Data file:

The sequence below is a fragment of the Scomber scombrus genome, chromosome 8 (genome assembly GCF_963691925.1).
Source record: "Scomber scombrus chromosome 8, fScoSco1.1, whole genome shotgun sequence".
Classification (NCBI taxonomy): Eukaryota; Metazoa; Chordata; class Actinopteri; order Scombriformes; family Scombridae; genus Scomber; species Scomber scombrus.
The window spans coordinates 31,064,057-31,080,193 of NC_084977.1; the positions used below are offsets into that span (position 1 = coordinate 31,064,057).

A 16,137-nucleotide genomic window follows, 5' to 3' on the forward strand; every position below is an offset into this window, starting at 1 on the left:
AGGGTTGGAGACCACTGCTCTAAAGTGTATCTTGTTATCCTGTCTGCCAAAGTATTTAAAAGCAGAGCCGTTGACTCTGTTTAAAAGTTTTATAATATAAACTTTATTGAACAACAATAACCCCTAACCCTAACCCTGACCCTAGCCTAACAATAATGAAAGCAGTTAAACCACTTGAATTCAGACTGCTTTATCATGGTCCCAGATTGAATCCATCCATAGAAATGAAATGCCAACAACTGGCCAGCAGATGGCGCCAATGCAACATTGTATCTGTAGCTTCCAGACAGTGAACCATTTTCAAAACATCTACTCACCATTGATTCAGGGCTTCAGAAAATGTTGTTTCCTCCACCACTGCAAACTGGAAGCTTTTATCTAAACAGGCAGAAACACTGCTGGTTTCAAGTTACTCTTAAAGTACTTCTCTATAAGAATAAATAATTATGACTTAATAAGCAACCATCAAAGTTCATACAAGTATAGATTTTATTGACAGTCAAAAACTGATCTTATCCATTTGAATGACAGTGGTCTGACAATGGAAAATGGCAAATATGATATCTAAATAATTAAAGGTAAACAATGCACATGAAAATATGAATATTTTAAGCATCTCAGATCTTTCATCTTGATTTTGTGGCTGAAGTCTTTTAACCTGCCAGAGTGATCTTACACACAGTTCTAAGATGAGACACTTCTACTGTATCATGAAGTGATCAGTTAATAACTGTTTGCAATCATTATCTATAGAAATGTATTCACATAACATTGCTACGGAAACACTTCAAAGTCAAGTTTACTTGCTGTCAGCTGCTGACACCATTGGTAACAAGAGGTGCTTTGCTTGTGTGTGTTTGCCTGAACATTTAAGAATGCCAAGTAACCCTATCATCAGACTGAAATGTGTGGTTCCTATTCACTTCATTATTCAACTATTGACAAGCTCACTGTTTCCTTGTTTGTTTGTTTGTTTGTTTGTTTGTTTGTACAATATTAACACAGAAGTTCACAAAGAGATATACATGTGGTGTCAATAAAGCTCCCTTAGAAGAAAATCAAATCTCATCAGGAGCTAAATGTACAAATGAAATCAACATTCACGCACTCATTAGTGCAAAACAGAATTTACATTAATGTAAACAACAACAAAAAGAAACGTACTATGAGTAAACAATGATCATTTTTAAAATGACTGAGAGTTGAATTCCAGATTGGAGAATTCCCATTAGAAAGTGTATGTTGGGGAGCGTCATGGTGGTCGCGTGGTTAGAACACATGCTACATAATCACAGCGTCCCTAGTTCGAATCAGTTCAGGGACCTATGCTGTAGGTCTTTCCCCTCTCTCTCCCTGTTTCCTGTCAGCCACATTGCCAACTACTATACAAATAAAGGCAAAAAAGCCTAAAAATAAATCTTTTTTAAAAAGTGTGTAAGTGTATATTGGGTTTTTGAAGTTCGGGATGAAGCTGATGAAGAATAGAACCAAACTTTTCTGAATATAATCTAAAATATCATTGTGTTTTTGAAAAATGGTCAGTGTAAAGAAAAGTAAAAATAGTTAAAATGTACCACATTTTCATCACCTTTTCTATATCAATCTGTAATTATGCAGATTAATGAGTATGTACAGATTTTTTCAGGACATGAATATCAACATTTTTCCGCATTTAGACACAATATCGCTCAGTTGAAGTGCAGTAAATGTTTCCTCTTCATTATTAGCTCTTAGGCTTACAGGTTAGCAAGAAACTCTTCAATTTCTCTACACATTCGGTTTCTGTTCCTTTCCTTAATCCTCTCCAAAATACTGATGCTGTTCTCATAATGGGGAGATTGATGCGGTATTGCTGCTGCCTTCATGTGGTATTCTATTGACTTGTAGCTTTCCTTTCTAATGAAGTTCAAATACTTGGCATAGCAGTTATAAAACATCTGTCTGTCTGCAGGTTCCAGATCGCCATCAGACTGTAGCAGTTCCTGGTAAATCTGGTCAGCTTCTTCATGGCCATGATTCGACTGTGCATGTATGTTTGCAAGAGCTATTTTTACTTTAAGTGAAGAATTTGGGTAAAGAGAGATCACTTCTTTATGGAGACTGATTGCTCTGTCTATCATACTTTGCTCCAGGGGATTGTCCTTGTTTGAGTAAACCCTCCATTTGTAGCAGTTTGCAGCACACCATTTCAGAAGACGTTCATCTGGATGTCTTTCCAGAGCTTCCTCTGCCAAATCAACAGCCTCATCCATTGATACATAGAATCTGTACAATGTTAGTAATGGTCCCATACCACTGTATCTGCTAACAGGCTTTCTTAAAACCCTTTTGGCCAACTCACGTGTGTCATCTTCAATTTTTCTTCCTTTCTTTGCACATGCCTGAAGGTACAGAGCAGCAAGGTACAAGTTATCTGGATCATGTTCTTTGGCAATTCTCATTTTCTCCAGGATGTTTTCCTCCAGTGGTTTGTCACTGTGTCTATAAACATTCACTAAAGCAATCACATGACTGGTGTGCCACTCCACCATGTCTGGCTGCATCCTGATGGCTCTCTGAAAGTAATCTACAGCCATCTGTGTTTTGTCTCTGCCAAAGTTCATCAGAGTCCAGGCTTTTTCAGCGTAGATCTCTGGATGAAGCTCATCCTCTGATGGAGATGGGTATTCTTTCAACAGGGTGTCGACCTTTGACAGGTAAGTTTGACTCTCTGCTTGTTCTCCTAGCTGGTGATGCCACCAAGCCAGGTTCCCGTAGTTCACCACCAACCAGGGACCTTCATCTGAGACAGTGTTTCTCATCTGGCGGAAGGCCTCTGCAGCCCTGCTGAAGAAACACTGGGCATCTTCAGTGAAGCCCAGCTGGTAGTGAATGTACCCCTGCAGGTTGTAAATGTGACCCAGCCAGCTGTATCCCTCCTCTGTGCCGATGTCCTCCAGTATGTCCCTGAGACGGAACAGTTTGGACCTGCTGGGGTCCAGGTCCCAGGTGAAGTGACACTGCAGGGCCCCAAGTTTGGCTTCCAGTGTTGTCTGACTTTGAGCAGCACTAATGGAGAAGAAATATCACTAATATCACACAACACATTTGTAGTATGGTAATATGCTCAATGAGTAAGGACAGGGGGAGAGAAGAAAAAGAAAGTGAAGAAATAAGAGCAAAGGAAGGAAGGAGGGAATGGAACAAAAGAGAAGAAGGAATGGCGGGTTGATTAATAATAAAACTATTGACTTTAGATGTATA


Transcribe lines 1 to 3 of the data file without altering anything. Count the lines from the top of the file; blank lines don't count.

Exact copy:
The sequence below is a fragment of the Scomber scombrus genome, chromosome 8 (genome assembly GCF_963691925.1).
Source record: "Scomber scombrus chromosome 8, fScoSco1.1, whole genome shotgun sequence".
Classification (NCBI taxonomy): Eukaryota; Metazoa; Chordata; class Actinopteri; order Scombriformes; family Scombridae; genus Scomber; species Scomber scombrus.